While you may get a rangefinder with a range of 1000 yards and above, if it doesn’t have a magnification feature, it will be practically useless to you. Most models out there have a four or 6x magnification allowing you to get a close-up of your target without sacrificing viewing distance. At first, you may think this will probably be a feature you won’t use, but every hunter and golfer can tell you that zooming on a target is crucial to succeeding.

Power Source

The optical rangers have a huge advantage over the laser ones because they don’t need any sort of power source to operate, so no matter how long the hunt or the course is, you won’t be stopping to change batteries.

But if you do insist on using the additional features of a laser rangefinder, get yourself ready to buy a huge stock of batteries because you will need them. If you are in a rural area, try to buy a rangefinder that uses common batteries that won’t require you to buy expensive models from the internet.

There are models with rechargeable batteries, but they are better for golfing because then you will have a close source of energy. Still, for hunting, a rangefinder with changeable batteries and a pack of spare ones will be a better choice.

Scan & Horizontal Modes

These two features are used only in specific situations, and they aren’t a 100% must. If you need to collect a lot of data quickly about your surroundings, for example, if you’re boar hunting with a bow and waiting for a boar to come in, then having a quick scan will save you a lot of trouble.

The horizontal flip, though, is a very overrated feature, and if you are spending additional money on it, better stop now and use it on something else because, if I may be honest, it’s practically useless.


Reticles are a lot like knives, and simpler is better. Most, if not all, rangefinders have an LCD that allows you to see the measurements and the reticle. This display is easily washed out with light, easy to fumble with during stress, and very easy to confuse if you aren’t practiced with it.

You need to get very familiar with your gear; otherwise, no matter how advanced the display is, it will be useless to you. Some rangefinders have a whole bunch of features that help you predict shots and have ballistic reticles familiar to rifle scopes, and while I can’t deny that, I love using them, in the long run, simple reticles are better.


A rangefinder is not a very complicated tool, so there aren’t many accessories for it out there. Most of the time, the manufacturer will include a strap and a carrying case, and hardly ever a battery, but if you buy a product that has these extras, you know that the company cares about the consumer and puts real thought into what they do.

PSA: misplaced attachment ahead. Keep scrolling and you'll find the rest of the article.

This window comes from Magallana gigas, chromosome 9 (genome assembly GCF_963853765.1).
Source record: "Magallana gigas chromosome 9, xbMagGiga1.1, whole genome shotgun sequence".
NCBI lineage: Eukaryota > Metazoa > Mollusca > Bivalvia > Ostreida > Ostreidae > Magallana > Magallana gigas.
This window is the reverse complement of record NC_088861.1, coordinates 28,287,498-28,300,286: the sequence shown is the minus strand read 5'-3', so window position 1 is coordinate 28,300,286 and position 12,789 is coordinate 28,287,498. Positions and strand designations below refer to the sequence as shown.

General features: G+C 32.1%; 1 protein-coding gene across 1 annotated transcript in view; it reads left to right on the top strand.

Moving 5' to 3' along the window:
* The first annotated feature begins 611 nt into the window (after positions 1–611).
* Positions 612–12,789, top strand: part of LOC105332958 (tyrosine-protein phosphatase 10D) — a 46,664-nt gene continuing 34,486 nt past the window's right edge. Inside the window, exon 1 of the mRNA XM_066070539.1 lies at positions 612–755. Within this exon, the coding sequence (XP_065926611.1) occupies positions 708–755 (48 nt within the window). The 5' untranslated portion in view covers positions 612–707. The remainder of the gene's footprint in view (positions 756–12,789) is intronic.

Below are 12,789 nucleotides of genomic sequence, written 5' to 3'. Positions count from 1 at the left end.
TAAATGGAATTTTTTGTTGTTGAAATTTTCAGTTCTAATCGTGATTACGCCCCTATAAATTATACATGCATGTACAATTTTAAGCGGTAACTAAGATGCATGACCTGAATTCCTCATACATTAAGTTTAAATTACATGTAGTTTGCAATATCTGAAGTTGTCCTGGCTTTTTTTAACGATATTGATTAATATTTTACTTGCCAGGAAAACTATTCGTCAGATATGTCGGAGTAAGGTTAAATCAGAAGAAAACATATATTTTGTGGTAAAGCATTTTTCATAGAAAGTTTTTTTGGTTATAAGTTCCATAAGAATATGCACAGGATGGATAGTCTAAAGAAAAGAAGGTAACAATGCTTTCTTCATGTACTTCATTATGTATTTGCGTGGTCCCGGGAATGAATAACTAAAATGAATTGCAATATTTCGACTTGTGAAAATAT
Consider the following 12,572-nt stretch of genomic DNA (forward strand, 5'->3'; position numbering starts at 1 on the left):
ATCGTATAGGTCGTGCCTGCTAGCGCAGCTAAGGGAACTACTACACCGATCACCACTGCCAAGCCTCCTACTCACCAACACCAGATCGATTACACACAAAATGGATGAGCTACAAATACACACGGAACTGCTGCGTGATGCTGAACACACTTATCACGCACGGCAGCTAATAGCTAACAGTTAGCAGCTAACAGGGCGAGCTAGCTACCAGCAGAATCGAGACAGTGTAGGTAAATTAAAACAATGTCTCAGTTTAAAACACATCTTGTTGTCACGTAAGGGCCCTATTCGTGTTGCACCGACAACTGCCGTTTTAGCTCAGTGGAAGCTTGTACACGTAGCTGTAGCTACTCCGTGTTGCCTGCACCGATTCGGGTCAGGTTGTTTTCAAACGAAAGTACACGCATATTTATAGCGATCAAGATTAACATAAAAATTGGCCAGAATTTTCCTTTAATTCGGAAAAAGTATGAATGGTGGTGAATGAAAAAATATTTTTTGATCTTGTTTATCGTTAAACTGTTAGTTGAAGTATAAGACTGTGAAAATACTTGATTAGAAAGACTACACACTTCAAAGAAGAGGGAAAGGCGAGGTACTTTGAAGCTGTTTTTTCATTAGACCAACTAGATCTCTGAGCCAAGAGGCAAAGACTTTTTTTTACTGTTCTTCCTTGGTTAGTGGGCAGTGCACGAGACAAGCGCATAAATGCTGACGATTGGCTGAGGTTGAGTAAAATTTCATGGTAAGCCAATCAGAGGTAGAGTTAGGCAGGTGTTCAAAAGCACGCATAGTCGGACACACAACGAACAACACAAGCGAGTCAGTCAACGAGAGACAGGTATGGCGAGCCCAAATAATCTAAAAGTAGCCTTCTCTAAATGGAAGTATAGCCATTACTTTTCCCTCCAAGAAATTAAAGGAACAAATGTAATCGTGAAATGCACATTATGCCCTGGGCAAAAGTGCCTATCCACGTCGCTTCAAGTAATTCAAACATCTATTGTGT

Most reputable brands offer a multiyear or even a lifetime warranty, so stick to ones with a warranty. Otherwise, there is a huge chance that something fishy is going on, and the product is not what it says it is.

Stop & Think!

Before you go shopping, determine some boundaries of what you need because if you go over the top, you may end up with something that has a bunch of features that you aren’t going to use, and they will slow you down significantly. On the other hand, make a list with all must-need features and search thoroughly for what you need because there is a model for every enthusiast’s needs.

Intended Use

What you plan on using your rangefinder for is the biggest external factor that affects your purchase.

A laser rangefinder for golf has a different set of features and priorities than a unit made primarily for hunting. And while yes, the fact that they are essentially the same tool means that there will be a lot of crossovers between hunting and a golf rangefinder, each one will have specific features that will help you to accomplish your task a lot easier.

Hunting rangefinders are mostly camo or black, while a golf one will be a bright color that isn’t very well suited for stealth. The hunting rangefinder will also have special software for bullets and arrows that makes it much more accurate.

The golfing unit, on the other hand, combines a longer battery life with a lot more precise reticle and a farther magnification to cater to the needs of a professional golf player.


Most of the time, there aren’t many legal restrictions regarding rangefinders, but in some states hunting competitions and golf tournaments don’t allow them as they allow less-skilled contenders an unfair advantage. But if you use them on your terms, there won’t be any problems.


The two things you need to consider when it comes to size is to make sure the unit is as small as possible, as to be carried easily and even be hung around your neck for quick access and be shaped well enough to be held comfortably without much effort. 


The best balance when it comes to weight is to choose a model that cuts as much weight as possible because, after a long day of hunting, you will start to feel the rangefinder take its toll on you while still keeping all the features you need and a quality casing. Remember, cutting weight shouldn’t mean cutting corners.

Battery Life

Optical rangefinders don’t have to deal with this. Still, for laser ones, the battery life is one of if not the most important features, because even if you have the most powerful laptop in the universe, what good will it do to you if its battery is only 2 minutes?